Undergraduate History Majors Highlighted for Mosse Program Research

History Majors
Left: Claire Hitter, Right: Piper Brown-Kingsley

Two of our History majors, Piper Brown-Kingsley and Claire Hitter, have been George L. Mosse Program Undergraduate Interns for the past several months, working at Wisconsin Historical Society and listening to oral history interviews from Wisconsin’s Jewish Community. They’ve both released blog posts with interesting insights from their research and experience. Read more about their work.

Piper Brown-Kingsley: Learning the Importance of Personal Histories

Over the past five months, Claire Hitter (George L. Mosse Program Undergraduate Intern) and I have listened to, transcribed, and indexed one hundred different interviews from past and present, members of the Wisconsin Jewish community. These interviews were originally conducted in four different batches—the 1950s, 1960s, 1970s, and the early 2000s. The people in these interviews discussed topics and experiences ranging from escaping Nazi Germany to raising Jewish children in small Wisconsin communities. There were many fascinating interviews and I learned so much about Jewish life and Judaism. Here are a few interviews that really stood out to me.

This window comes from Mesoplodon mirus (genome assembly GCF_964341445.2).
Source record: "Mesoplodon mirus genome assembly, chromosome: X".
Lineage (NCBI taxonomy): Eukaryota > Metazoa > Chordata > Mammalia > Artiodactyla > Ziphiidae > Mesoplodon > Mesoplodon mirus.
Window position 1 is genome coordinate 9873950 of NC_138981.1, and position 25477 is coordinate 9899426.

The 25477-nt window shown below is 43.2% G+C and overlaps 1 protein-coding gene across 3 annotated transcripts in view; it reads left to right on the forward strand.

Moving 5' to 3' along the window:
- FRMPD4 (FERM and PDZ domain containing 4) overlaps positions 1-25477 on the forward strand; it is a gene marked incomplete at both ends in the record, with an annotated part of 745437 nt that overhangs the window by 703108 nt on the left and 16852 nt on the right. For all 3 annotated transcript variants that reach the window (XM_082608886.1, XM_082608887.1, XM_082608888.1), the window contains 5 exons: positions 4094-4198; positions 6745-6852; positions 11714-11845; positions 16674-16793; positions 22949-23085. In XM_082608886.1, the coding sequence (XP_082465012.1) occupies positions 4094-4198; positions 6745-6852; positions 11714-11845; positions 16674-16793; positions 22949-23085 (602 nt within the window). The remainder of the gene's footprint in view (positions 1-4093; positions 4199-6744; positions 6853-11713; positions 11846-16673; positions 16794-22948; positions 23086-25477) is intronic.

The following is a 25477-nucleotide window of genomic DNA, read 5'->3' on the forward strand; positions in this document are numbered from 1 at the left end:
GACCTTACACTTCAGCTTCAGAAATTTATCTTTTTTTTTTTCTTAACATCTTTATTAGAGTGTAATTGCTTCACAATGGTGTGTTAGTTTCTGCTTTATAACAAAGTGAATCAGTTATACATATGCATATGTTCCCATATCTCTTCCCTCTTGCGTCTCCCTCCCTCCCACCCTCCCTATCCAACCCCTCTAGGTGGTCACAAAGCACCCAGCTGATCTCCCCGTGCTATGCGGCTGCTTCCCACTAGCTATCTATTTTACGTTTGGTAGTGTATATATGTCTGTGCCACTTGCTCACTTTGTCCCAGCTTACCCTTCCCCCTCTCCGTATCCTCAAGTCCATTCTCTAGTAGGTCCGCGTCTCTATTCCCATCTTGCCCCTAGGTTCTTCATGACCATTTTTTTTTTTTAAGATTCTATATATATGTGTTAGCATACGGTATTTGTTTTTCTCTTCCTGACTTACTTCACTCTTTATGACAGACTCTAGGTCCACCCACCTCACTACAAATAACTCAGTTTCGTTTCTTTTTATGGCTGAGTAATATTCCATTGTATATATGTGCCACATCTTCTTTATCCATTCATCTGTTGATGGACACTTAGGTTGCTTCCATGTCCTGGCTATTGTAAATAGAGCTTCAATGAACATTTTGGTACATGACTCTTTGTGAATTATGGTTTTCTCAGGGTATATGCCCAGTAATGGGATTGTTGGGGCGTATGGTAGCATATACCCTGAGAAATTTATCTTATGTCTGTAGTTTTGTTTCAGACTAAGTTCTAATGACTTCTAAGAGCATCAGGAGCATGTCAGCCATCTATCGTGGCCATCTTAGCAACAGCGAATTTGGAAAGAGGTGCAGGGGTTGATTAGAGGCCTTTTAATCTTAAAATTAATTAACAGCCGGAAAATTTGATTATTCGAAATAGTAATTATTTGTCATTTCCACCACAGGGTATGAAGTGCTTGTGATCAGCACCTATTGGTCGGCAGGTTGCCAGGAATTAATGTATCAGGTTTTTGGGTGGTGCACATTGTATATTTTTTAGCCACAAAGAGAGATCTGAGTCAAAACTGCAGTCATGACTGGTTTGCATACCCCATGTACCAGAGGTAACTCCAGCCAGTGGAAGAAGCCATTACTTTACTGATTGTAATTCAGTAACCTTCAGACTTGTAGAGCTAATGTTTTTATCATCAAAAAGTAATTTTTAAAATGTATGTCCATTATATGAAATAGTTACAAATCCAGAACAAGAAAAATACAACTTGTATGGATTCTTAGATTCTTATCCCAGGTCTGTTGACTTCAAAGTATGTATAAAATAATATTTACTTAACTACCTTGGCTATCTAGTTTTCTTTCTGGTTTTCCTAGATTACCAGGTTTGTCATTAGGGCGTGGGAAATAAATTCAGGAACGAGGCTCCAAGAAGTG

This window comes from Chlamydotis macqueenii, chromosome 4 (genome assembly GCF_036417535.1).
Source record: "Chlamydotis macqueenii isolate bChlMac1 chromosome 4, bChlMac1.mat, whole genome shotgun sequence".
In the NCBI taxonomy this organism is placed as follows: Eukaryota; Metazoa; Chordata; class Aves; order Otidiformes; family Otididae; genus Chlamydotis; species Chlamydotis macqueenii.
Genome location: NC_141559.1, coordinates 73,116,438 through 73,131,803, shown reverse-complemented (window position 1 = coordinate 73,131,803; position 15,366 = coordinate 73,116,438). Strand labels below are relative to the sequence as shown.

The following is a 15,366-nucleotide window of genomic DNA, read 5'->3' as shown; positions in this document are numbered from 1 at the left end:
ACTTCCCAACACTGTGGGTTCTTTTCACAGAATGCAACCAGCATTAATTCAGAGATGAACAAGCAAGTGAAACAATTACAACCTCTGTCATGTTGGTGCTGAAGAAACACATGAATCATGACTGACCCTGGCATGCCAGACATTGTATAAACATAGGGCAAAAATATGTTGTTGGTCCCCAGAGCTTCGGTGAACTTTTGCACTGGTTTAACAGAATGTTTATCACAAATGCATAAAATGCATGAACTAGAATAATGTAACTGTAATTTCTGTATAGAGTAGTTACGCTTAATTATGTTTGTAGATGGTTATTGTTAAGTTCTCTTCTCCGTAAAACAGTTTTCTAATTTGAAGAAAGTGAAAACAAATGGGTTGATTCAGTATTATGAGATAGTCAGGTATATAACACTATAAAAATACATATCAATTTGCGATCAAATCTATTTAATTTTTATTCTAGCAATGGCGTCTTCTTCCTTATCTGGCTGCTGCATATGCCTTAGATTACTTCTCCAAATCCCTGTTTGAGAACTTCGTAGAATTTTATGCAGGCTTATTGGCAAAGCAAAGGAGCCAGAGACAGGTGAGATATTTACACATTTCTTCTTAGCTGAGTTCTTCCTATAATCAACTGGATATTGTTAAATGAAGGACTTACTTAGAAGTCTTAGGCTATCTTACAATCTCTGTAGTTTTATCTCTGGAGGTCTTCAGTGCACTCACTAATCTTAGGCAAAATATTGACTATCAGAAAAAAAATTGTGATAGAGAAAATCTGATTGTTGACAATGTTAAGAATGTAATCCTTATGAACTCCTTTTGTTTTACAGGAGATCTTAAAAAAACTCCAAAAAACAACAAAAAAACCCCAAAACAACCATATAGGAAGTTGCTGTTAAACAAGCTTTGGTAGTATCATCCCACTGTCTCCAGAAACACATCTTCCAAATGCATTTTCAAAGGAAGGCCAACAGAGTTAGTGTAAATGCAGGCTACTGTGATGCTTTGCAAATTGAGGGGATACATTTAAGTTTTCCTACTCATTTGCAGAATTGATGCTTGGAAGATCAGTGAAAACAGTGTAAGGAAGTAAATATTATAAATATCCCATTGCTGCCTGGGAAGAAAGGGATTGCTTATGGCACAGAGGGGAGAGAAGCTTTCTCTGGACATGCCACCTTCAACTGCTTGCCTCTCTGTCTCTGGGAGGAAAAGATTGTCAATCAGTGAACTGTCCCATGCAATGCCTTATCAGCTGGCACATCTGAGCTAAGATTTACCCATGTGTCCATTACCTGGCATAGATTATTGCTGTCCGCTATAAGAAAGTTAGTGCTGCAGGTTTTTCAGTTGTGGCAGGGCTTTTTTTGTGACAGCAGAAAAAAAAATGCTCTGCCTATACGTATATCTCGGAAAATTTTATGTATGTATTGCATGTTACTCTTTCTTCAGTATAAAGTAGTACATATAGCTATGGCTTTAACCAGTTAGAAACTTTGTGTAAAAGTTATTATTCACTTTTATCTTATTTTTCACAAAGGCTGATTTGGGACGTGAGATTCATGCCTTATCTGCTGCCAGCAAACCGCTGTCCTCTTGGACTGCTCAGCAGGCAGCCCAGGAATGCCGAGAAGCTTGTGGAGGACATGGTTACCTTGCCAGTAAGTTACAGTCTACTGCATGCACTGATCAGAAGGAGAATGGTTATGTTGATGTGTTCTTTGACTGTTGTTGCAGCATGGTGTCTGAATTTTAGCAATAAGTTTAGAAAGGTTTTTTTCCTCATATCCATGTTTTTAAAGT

Read more from Piper at the Mosse Program’s website.

Claire Hitter: Listening to the Past- How Oral Histories Keep Legacies Alive

From June to December 2018, I worked on a project at the Wisconsin Historical Society that brought history to life. I worked with my fellow George L. Mosse undergraduate intern Piper-Brown Kingsley to create abstracts and online records for archived oral interviews about Jewish life in Wisconsin; our goal was to make these interviews publicly available through the UW-Madison and Wisconsin Historical Society websites. Together, Piper and I created records for 100 interviews about Jewish life in Wisconsin. These interviews paint a vivid picture of the experiences of immigrants and most importantly the legacies of hundreds of individuals who chose to make Wisconsin their home from the nineteenth century until today. These individuals’ stories shed light on the true diversity of the Jewish immigrant experience and the members of the Wisconsin Jewish community. Furthermore, the experiences discussed in the interviews demonstrate how we can all create projects that will outlive us—from a summer camp to a safety supply company.

Read more from Claire at the Mosse Program’s website.